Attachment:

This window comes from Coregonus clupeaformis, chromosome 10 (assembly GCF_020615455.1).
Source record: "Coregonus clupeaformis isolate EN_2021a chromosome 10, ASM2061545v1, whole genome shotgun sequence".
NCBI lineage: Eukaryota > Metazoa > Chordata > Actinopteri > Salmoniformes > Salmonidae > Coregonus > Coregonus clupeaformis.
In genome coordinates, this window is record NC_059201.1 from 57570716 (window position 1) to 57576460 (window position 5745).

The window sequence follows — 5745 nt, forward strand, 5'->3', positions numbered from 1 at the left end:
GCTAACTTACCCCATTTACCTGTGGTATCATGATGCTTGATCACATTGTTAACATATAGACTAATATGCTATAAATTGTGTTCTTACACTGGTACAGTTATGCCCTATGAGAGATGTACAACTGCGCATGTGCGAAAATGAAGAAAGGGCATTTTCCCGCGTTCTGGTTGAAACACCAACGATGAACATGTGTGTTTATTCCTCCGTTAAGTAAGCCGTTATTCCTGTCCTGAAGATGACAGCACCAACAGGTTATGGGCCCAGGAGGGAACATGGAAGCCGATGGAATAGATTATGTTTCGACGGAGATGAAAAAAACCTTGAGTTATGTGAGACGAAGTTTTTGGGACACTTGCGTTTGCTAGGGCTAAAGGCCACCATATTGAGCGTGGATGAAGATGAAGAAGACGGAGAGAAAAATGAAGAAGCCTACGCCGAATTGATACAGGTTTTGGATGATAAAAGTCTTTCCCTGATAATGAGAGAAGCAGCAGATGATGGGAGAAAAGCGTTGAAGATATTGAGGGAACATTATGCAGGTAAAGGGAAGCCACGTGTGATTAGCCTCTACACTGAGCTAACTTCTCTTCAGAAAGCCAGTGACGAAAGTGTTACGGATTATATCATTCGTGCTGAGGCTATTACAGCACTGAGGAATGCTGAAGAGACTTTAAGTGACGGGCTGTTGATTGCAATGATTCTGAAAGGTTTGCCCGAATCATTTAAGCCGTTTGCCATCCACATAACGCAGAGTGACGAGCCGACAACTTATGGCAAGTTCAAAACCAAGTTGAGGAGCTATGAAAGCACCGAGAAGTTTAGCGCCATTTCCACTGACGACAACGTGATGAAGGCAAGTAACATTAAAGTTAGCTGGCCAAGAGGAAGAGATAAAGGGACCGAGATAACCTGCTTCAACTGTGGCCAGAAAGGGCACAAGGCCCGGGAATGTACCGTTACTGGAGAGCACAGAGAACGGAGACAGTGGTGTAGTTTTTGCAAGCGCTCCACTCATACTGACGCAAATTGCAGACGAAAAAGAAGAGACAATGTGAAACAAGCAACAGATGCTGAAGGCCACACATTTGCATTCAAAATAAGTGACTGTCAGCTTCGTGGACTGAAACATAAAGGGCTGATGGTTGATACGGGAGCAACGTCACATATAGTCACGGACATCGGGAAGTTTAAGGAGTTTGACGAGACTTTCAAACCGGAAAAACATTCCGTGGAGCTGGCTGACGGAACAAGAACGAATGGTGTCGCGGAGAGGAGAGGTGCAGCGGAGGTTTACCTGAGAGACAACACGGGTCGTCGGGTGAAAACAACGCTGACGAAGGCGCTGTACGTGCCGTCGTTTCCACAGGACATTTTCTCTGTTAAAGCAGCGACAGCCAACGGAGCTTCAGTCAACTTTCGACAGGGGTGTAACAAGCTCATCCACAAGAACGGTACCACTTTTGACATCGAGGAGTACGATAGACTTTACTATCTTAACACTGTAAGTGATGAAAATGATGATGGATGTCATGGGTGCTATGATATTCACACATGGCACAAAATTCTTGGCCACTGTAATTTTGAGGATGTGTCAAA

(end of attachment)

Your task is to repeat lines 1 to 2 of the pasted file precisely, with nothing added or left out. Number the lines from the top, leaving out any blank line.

This window comes from Coregonus clupeaformis, chromosome 10 (assembly GCF_020615455.1).
Source record: "Coregonus clupeaformis isolate EN_2021a chromosome 10, ASM2061545v1, whole genome shotgun sequence".